Hate speech in Bahrain and warning of death or revenge

2020-03-13 - 7:36 am

The form of hate speech and negative stereotyping in the authorities' media coverage against the opposition have been one of the main means of the political conflict in the uprising that has been ongoing in Bahrain since 2011. Hate speech went through a late development of its mechanisms in some of its main platforms such as: Bahrain TV, the four government newspapers, and social media, in order to avoid international criticism. For example, it is no longer acceptable for Bahrain TV to broadcast an episode in which it draws red circles around the heads of athletes participating in peaceful protests and instigates their arrest, as it did in 2011.

The scope of hate speech includes the following: inciting to tighten the security grip, suppressing freedoms, ending dissenting political action, arbitrary arrests, stiffening penalties including revocation of nationality, carrying out executions, promoting the deterioration of prison conditions that turned into a fertile environment for torture, and retaliating against political and human rights activists. The scope of incitement extends even against International bodies condemning human rights violations, as happened to former High Commissioner, Prince Zeid bin Ra'ad Al-Hussein, who was a victim of hate speech because of his criticism of the human rights situation in Bahrain.

However, the development process that tried to regulate "hate terms" in the press and to let Bahrain TV avoid being involved in direct incitement similar to the previous approach, did not succeed in improving the performance of those engaged in hate speech and failed to separate hate speech from the institutional nature. Therefore, the commonly-used hate terms are the same terms used by all official parties involved in hate speech. Hence, the security officer who electrocutes the victim to extract confessions under torture uses the same language and terms used by one of the official figures on Twitter or one of those who write newspaper articles, such as inciting extreme harm. For example, does it seem normal for journalist Osama Al-Majid to publish an article titled "You are the greatest forgery known to mankind" (May 23, 2018 - Bahrain's Al-Bilad newspaper), in which he called for purifying the society from the activists of the societies that have been dissolved because of exercising freedom of expression? This means taking away the political rights of citizens belonging to an opposition that won more than 60% in the 2010 parliamentary elections, for malicious reasons. In Bahrain, the context of this speech will be normal because the threat of death or severe retaliation by security members in prisons is almost a daily behavior, let alone the press that receives instructions from the security services.

In addition, it has become possible to expect some security measures through hate speech campaigns. For example, the issuance of the first decree to revoke the citizenship of 31 Bahrainis in 2012 was preceded by an incitement campaign that mentioned some names. Moreover, increasing the sentence of opposition leader Sheikh Ali Salman to lifetime in prison over the charge of colluding with Qatar early last year was also preceded by an incitement campaign after a malicious trial, in which evidence of conviction was evidence of innocence, and during the course of the session, fair trial guarantees were violated.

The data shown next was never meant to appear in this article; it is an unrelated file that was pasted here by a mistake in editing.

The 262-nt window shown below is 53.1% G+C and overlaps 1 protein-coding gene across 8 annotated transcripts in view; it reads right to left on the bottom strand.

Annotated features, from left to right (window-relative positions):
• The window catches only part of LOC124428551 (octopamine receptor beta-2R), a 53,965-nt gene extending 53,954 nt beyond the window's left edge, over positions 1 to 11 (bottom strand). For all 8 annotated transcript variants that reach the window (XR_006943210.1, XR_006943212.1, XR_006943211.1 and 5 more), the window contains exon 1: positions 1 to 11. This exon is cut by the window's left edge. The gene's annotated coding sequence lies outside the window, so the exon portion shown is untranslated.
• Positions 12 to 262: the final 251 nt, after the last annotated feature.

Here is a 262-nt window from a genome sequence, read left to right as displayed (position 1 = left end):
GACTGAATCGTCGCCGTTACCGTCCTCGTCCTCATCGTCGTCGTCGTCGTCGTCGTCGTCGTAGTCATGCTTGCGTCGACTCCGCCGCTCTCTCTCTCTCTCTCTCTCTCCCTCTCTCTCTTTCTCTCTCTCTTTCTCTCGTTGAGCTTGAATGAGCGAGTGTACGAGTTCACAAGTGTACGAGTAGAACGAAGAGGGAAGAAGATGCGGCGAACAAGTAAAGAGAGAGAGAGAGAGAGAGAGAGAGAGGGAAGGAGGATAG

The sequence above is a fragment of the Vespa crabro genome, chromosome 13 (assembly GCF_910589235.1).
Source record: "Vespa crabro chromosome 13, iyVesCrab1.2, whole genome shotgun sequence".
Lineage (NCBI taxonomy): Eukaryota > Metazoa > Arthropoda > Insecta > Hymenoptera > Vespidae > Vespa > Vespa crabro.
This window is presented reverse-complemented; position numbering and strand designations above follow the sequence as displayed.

The odd thing about hate speeches in Bahrain is that some parts of them are similar to the speeches of extremist groups. For example, some books issued by the Directorate of Religious Guidance of the Bahrain Defense Force contain Takfiri terms. Even some terms in the pleading made by the Public Prosecution against the leader of the Shiite Community in Bahrain, Ayatollah Sheikh Isa Ahmad Qassim, at his trial, are similar to those of the Takfiri groups.

The strangest thing in the peculiarities of hate speech in Bahrain are some contexts of incitement. For example, the authorities intended to carry out death sentences on July 27, 2019 against the two victims of torture, Ahmed Al-Arab and Ali al-Malali. Like a crime committed at night, the families of the victims were summoned for an unscheduled visit without revealing the reasons, amid an atmosphere of tension, while the female police mocked the anxiety of mothers during the visit. The families were not informed of the implementation decision. After the visit had ended, the cemetery was surrounded by security, and graves were dug. Then, the execution crime was carried out. Meanwhile, intelligence accounts on Twitter cheered joyfully the news of execution and tweeted in conjunction with the time the killing bullets were shot. They tweeted - trying to spread terror - early at dawn and before the families were notified by the official authorities. Was among those who took Ali Al-Arab and Ahmed Al-Malali to the execution platform someone who was involved in their torture and then posted on social media sites announcing the crime?! This question is legitimate, especially if we know that Ali Al-Arab was subjected to torture even after the death sentence was issued against him in the last session, by the guards of Building No. 1, and he was forced to sign a confession while blindfolded after his toenails were removed and was severely tortured at the Criminal Investigation Directorate building.

Finally, it is worth mentioning that the electronic hate campaigns run by accounts linked to the Bahraini security services enjoy continuous support from the Saudi and Emirati electronic flies. In addition, security policies are reserved for the Supreme Defense Council, which is composed of the ruling family and headed by the king.

*Baqer Darwish, Chairman of the Bahrain Forum for Human Rights

Arabic Version